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Topic: runtime error... memory overload? (Read 1 time) previous topic - next topic

TempleClause

my programm keeps crashing and I don't have a clue why. Does anyone spot an error in this code?
Thanks a lot

Code: [Select]
void runTimeLapse(){
  long elapsedTimeUntilNow = millis();

  int totalPhotos = ceil(runFor / (timeBetween + triggerFor));
  int photosTaken = 0;
  boolean trigger = false;
  int elapsedTime = 0;
  long startOfNextPhoto = 0;
  int photoLength = timeBetween + triggerFor;

  while((millis() - elapsedTimeUntilNow) / 1000 < runFor){
    elapsedTime = (millis() - elapsedTimeUntilNow) / 1000;
    startOfNextPhoto = photosTaken * photoLength;
    if(elapsedTime >= startOfNextPhoto && elapsedTime < startOfNextPhoto + triggerFor){
      trigger = true;
      printRemainingTime(0,1);
      digitalWrite(triggerPin,HIGH);
      lcd.setCursor(15,1);
      lcd.print("X");
    }
    else{
      if(trigger){
        photosTaken++;
        printPhotosTaken(photosTaken, totalPhotos);
      }
      digitalWrite(triggerPin,LOW);
      lcd.setCursor(15,1);
      lcd.print(" ");
      trigger = false;
      printRemainingTime(startOfNextPhoto - elapsedTime, 1);
    }
    printRemainingTime(runFor - ((millis() - elapsedTimeUntilNow) / 1000), 0);
  }
}

KeithRB

Well, for one thing, elapsed timeuntil now should be *unsigned* long to match millis() output and prevent a sudden switch to a negative number.

LarryD

I was under the impression you should use, unsigned long
Quote
long elapsedTimeUntilNow = millis();

Sorry, I can't help any more than this.
The way you have it in your schematic isn't the same as how you have it wired up!

TempleClause

gonna give this a try, thanks for the fast answers

Jimmy60

I see a bunch of mixing of types. I also don't see all the code. All variables that I use in calculations involving millis() I declare as unsigned long. Any constants I use in such calculations get UL at the end.

I see some division by 1000 to compare to runFor. If runFor was multiplied by 1000 then this division wouldn't be needed. I'm guessing runFor represents seconds. It would be better to have it represent millis().

That's some stuff I see but I'm just a hack. Some smarter than me guys will no doubt find some other issues.

TempleClause

still crashing...
if I comment this line the program runs fine
Quote

//startOfNextPhoto = photosTaken * photoLength;


ideas? :-)

LarryD

Use:
Serial.println(photosTaken);    //what do you get?
Serial.println(photoLength;      //what do you get?
//startOfNextPhoto = photosTaken * photoLength;

The way you have it in your schematic isn't the same as how you have it wired up!

Professor Chaos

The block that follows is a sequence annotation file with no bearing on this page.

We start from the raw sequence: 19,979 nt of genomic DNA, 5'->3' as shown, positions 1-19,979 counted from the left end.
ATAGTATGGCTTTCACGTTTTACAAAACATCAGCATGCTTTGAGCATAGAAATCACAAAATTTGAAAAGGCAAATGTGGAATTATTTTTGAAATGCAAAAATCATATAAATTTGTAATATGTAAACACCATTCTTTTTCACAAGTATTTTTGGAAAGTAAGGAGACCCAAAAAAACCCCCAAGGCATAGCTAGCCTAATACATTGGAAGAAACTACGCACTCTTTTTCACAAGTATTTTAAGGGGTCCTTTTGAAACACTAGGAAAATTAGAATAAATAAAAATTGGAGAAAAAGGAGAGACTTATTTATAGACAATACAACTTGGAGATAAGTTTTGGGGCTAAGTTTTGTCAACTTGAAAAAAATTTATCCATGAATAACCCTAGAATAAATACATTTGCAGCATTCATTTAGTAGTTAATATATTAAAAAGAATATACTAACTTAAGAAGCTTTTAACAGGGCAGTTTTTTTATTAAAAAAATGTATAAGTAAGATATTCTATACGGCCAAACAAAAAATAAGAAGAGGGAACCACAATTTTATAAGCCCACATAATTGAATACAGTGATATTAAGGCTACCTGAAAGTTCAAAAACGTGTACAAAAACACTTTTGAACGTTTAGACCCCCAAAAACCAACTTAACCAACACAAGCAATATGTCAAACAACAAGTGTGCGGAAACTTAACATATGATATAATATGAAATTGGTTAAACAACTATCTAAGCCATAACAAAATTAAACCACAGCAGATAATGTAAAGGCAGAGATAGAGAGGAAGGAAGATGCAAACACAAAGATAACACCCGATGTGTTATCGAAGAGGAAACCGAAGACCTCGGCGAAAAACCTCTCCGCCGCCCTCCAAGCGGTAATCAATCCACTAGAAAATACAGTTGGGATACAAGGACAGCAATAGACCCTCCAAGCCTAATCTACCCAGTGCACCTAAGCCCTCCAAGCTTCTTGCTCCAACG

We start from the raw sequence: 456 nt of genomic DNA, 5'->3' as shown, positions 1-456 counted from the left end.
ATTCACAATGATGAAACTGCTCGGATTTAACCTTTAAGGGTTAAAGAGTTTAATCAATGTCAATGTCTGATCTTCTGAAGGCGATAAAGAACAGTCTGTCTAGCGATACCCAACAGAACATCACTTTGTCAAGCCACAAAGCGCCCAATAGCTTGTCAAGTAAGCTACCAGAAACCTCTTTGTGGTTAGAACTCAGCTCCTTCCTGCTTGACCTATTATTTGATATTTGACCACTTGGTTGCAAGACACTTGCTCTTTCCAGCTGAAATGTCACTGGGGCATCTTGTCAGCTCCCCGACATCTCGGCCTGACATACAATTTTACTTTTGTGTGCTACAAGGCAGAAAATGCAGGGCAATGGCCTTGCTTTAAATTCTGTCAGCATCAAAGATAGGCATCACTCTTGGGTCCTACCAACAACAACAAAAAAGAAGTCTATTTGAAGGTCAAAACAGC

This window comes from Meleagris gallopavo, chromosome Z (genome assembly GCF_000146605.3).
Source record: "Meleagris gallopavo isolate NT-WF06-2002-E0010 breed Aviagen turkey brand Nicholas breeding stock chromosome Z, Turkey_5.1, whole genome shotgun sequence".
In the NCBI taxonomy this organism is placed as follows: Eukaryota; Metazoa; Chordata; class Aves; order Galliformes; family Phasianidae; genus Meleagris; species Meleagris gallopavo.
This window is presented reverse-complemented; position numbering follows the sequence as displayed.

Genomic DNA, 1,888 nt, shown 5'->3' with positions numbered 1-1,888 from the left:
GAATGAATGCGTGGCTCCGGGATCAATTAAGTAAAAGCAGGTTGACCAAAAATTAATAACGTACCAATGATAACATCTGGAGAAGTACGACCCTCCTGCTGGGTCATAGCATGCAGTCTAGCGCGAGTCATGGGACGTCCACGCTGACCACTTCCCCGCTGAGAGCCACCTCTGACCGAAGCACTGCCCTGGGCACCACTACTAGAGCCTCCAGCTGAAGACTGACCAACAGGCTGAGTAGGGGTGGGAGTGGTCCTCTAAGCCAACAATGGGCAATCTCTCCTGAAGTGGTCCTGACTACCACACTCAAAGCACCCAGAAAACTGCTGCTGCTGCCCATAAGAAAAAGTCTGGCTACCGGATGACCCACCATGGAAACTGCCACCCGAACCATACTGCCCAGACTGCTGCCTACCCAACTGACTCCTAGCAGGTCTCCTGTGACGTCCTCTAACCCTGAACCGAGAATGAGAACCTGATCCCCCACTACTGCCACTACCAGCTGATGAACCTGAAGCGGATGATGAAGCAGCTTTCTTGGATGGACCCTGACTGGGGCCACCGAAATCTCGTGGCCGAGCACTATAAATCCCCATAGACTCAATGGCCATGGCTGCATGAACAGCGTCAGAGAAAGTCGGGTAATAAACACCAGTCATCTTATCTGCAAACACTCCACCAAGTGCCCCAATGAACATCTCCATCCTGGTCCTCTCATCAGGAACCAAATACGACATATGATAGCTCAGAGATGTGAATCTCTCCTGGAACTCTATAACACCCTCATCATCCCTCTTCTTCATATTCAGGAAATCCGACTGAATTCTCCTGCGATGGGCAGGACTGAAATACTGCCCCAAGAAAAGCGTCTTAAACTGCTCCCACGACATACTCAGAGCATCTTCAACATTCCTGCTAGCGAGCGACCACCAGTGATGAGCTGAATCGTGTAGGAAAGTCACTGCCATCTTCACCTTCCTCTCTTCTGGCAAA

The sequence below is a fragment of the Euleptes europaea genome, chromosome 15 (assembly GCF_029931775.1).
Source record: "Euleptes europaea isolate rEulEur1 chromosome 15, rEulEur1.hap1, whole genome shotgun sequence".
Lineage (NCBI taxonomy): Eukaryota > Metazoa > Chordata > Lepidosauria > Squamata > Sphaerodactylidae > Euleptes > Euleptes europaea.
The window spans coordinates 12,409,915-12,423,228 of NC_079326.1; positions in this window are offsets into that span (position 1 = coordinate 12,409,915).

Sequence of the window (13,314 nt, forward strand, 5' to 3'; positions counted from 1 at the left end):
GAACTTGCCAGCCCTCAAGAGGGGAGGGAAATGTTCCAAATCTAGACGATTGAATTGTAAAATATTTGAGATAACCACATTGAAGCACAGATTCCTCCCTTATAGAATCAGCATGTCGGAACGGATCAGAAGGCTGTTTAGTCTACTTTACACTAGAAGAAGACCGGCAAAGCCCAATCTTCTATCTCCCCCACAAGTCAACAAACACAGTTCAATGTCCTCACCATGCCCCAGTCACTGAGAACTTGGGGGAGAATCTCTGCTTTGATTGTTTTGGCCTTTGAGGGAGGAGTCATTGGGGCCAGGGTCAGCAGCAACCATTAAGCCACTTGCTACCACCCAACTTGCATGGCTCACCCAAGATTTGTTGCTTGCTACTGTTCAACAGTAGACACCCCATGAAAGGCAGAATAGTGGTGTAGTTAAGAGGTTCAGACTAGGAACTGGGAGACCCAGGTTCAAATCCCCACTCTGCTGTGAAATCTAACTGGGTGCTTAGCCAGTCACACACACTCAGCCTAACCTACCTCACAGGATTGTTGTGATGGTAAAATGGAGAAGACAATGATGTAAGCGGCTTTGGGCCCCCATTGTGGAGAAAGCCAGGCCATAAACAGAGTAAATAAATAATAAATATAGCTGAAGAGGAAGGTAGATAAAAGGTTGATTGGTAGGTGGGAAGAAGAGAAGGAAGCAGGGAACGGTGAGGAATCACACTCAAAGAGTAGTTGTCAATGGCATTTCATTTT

Code: [Select]
startOfNextPhoto = photosTaken * photoLength;

If you anticipate that photosTaken * photoLength will be greater than the value of an int (32,767) then I think you need to tell the compiler to work with long values in the multiplication:

Code: [Select]
startOfNextPhoto = (long)photosTaken * (long)photoLength;

Otherwise the result of the multiplication will be an int rather than a long.


Of course unless you are using negative numbers you might as well use unsigned ints and unsigned longs.

TempleClause


Use:
Serial.println(photosTaken);    //what do you get?
Serial.println(photoLength;      //what do you get?
//startOfNextPhoto = photosTaken * photoLength;




I get 1 and 12...

the cast didn't work either
Code: [Select]
startOfNextPhoto = (long)photosTaken * (long)photoLength;


man this starts to get awkward.. would it help if I post the whole code?

AWOL

Quote
would it help if I post the whole code?

Ten hours into the thread, what do you think?
"Pete, it's a fool looks for logic in the chambers of the human heart." Ulysses Everett McGill.
Do not send technical questions via personal messaging - they will be ignored.

TempleClause

I think I got the problem...

Code: [Select]
void printPhotosTaken(int photosTaken, int totalPhotos){
    lcd.setCursor(9,0);
    lcd.print(String(photosTaken) + "/" + String(totalPhotos));
}


if I comment out this function it works... so what's the problem with this? the String(..) convertion?

PaulS

Quote
if I comment out this function it works... so what's the problem with this? the String(..) convertion?

I'd like to have a nickel for every time we've had to tell people that the String class has serious problems and should not be used until they are fixed.

Using the String class to avoid having three calls to lcd.print() is the height of laziness.

TempleClause


Quote
if I comment out this function it works... so what's the problem with this? the String(..) convertion?

I'd like to have a nickel for every time we've had to tell people that the String class has serious problems and should not be used until they are fixed.

Using the String class to avoid having three calls to lcd.print() is the height of laziness.


how should I know? ;-)

I wouldn't say the height of laziness but the height of having clean code which is as short as possible...

AWOL

Quote
but the height of having clean code which is as short as possible..

But when the underlying code is known to be grubby, the dirt can show through.
"Pete, it's a fool looks for logic in the chambers of the human heart." Ulysses Everett McGill.
Do not send technical questions via personal messaging - they will be ignored.

PaulS

Quote
I wouldn't say the height of laziness but the height of having clean code which is as short as possible...

I'd agree with the clean code bit. "As short as possible" I do not agree with. "As short as is reasonable" I'd agree with.

Code: [Select]
    lcd.print(photosTaken);
    lcd.print("/");
    lcd.print(totalPhotos);

is hardly going to break the "lines of code" bank. It uses far less resources, and is NOT prone to random crashing.

But, hey, it's your choice.

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